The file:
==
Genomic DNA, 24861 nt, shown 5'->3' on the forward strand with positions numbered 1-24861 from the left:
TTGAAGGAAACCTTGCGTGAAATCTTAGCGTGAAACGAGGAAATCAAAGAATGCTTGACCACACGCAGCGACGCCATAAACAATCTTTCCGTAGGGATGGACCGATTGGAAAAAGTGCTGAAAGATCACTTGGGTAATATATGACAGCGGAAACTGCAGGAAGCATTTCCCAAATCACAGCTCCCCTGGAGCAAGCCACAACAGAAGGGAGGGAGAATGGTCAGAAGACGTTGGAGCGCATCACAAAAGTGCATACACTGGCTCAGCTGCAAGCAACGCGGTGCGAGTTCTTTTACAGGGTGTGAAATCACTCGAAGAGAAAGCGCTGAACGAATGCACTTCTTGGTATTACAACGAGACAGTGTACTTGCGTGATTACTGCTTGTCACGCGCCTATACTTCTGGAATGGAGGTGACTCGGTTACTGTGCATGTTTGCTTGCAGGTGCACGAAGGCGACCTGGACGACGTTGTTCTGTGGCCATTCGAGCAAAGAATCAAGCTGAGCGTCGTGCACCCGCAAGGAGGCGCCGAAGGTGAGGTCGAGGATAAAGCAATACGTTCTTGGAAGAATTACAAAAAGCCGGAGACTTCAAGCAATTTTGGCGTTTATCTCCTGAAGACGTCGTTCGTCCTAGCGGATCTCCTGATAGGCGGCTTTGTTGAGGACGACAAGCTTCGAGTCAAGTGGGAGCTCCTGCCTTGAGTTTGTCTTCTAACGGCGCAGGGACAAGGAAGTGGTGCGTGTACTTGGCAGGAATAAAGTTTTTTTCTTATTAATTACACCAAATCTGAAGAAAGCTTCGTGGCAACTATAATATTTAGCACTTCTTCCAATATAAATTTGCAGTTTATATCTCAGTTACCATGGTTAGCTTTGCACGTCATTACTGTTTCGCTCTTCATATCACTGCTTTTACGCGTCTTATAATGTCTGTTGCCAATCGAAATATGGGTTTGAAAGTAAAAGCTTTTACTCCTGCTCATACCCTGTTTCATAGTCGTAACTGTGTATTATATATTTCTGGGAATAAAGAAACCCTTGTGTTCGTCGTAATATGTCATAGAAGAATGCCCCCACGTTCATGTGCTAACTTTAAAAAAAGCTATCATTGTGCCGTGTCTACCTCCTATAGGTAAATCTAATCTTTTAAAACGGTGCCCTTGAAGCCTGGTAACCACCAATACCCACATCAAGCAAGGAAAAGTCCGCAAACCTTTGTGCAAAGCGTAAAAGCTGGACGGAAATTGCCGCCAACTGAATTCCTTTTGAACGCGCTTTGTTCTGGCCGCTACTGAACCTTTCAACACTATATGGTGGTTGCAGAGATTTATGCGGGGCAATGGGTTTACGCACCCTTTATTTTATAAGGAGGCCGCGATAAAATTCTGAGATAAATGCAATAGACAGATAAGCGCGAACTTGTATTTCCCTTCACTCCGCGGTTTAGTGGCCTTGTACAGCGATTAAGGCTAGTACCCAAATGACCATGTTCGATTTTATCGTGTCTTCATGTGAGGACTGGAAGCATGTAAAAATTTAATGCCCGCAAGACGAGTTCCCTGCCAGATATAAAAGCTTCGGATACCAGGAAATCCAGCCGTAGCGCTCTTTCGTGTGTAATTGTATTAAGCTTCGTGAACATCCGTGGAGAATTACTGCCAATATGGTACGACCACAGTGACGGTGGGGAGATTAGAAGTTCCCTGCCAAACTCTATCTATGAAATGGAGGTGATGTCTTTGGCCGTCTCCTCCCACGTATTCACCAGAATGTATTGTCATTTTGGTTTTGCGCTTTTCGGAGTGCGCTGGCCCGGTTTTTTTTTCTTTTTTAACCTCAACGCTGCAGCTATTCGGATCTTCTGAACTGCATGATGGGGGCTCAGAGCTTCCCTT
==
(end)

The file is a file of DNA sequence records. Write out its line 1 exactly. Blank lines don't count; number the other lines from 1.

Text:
Genomic DNA, 24861 nt, shown 5'->3' on the forward strand with positions numbered 1-24861 from the left: